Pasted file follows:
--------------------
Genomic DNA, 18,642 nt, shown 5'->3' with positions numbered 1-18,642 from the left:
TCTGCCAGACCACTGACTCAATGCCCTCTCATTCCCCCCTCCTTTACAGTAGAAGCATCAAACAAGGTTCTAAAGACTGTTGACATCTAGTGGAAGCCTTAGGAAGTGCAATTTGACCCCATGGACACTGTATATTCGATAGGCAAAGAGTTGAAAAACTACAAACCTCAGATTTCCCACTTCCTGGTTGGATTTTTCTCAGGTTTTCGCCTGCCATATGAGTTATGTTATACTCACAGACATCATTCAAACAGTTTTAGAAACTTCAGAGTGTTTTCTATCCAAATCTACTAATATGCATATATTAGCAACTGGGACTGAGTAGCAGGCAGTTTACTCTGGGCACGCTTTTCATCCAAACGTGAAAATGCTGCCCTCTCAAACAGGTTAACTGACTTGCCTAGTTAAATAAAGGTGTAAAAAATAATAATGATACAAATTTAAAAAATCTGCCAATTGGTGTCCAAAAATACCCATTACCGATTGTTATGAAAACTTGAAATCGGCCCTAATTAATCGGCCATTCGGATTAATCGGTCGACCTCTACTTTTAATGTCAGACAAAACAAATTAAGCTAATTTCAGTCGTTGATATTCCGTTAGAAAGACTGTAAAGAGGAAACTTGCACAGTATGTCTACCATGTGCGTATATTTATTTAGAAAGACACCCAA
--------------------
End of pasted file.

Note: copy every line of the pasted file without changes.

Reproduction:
Genomic DNA, 18,642 nt, shown 5'->3' with positions numbered 1-18,642 from the left:
TCTGCCAGACCACTGACTCAATGCCCTCTCATTCCCCCCTCCTTTACAGTAGAAGCATCAAACAAGGTTCTAAAGACTGTTGACATCTAGTGGAAGCCTTAGGAAGTGCAATTTGACCCCATGGACACTGTATATTCGATAGGCAAAGAGTTGAAAAACTACAAACCTCAGATTTCCCACTTCCTGGTTGGATTTTTCTCAGGTTTTCGCCTGCCATATGAGTTATGTTATACTCACAGACATCATTCAAACAGTTTTAGAAACTTCAGAGTGTTTTCTATCCAAATCTACTAATATGCATATATTAGCAACTGGGACTGAGTAGCAGGCAGTTTACTCTGGGCACGCTTTTCATCCAAACGTGAAAATGCTGCCCTCTCAAACAGGTTAACTGACTTGCCTAGTTAAATAAAGGTGTAAAAAATAATAATGATACAAATTTAAAAAATCTGCCAATTGGTGTCCAAAAATACCCATTACCGATTGTTATGAAAACTTGAAATCGGCCCTAATTAATCGGCCATTCGGATTAATCGGTCGACCTCTACTTTTAATGTCAGACAAAACAAATTAAGCTAATTTCAGTCGTTGATATTCCGTTAGAAAGACTGTAAAGAGGAAACTTGCACAGTATGTCTACCATGTGCGTATATTTATTTAGAAAGACACCCAA